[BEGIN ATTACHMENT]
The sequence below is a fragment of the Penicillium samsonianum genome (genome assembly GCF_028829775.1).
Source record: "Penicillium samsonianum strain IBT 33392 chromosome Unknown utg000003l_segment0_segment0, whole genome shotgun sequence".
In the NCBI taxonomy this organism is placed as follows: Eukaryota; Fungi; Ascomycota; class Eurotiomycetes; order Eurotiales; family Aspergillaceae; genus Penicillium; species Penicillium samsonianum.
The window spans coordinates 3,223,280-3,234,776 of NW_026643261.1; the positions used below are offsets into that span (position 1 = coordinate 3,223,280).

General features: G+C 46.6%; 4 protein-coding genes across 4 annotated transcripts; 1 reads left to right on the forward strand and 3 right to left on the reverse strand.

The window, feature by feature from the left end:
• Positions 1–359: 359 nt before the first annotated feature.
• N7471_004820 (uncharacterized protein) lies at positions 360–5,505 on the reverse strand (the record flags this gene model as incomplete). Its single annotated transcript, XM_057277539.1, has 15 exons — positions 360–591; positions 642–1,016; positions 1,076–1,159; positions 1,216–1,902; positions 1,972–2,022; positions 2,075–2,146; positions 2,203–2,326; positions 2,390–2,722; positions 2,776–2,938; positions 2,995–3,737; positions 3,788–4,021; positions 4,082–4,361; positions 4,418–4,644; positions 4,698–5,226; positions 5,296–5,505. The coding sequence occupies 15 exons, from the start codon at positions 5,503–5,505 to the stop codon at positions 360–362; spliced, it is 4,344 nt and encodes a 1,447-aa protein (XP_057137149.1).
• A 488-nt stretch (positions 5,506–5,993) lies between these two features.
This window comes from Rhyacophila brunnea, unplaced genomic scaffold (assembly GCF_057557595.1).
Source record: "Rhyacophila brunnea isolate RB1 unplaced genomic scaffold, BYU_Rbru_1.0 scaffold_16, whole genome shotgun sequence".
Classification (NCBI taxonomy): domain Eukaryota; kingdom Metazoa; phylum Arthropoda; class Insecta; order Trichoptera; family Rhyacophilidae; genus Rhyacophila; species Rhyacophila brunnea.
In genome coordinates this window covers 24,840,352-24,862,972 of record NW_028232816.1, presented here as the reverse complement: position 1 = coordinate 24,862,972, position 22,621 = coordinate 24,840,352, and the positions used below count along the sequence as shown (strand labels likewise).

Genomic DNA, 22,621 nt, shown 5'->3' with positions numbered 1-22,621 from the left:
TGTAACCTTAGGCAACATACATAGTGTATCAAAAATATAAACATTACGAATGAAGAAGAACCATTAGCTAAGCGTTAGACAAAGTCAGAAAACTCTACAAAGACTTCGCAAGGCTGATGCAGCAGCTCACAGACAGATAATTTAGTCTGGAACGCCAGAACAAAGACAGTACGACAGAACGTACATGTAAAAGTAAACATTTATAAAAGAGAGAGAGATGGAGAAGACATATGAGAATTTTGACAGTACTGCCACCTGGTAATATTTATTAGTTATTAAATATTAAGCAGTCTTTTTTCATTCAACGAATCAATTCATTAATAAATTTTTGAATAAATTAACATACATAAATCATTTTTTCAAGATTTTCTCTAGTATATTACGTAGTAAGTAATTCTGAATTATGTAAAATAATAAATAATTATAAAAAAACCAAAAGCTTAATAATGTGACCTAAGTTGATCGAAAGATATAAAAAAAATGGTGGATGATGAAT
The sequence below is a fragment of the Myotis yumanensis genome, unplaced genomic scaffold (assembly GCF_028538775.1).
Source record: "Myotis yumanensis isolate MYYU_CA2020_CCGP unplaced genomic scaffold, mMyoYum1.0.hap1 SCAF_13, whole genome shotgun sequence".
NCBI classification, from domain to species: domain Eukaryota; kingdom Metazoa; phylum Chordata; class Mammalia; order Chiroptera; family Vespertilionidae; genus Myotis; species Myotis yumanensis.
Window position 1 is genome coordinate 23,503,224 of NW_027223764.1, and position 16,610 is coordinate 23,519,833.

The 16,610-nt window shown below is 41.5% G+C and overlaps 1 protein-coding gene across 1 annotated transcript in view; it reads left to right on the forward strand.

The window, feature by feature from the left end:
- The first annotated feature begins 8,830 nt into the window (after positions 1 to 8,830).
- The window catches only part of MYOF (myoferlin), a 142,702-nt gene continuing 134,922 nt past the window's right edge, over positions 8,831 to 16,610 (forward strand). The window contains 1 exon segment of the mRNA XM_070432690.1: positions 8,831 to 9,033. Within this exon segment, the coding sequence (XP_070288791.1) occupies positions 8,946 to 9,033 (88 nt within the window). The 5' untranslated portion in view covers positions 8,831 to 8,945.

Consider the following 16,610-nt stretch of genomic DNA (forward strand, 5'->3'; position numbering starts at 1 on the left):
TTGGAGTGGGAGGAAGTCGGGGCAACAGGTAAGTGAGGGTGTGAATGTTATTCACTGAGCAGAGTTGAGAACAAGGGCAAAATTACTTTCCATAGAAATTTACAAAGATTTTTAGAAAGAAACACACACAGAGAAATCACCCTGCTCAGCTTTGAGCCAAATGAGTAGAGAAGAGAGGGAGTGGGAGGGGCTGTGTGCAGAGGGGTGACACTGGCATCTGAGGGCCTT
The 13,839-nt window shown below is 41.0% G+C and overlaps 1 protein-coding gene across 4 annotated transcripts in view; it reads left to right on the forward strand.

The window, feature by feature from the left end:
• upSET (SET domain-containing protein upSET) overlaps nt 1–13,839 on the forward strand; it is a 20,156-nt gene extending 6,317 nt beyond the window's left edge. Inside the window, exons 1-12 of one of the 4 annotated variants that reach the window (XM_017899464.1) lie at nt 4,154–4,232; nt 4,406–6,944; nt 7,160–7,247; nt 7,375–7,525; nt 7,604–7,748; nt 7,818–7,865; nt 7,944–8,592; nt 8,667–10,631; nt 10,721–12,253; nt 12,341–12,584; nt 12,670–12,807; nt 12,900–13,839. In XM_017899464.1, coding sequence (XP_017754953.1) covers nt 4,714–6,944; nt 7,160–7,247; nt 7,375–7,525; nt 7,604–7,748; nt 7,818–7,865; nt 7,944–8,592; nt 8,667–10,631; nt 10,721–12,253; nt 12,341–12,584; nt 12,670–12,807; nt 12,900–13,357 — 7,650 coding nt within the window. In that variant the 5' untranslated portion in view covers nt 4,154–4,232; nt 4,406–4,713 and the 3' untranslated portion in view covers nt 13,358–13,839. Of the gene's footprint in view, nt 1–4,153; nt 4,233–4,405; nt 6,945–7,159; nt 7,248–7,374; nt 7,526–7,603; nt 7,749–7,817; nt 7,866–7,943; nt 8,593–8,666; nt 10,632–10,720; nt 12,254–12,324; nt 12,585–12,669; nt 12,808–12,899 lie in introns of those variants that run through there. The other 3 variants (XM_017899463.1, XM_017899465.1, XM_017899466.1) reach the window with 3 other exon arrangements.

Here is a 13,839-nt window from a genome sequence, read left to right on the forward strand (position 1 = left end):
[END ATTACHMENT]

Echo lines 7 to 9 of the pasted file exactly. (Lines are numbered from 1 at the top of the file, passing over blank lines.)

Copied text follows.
• Positions 1–359: 359 nt before the first annotated feature.
• N7471_004820 (uncharacterized protein) lies at positions 360–5,505 on the reverse strand (the record flags this gene model as incomplete). Its single annotated transcript, XM_057277539.1, has 15 exons — positions 360–591; positions 642–1,016; positions 1,076–1,159; positions 1,216–1,902; positions 1,972–2,022; positions 2,075–2,146; positions 2,203–2,326; positions 2,390–2,722; positions 2,776–2,938; positions 2,995–3,737; positions 3,788–4,021; positions 4,082–4,361; positions 4,418–4,644; positions 4,698–5,226; positions 5,296–5,505. The coding sequence occupies 15 exons, from the start codon at positions 5,503–5,505 to the stop codon at positions 360–362; spliced, it is 4,344 nt and encodes a 1,447-aa protein (XP_057137149.1).
• A 488-nt stretch (positions 5,506–5,993) lies between these two features.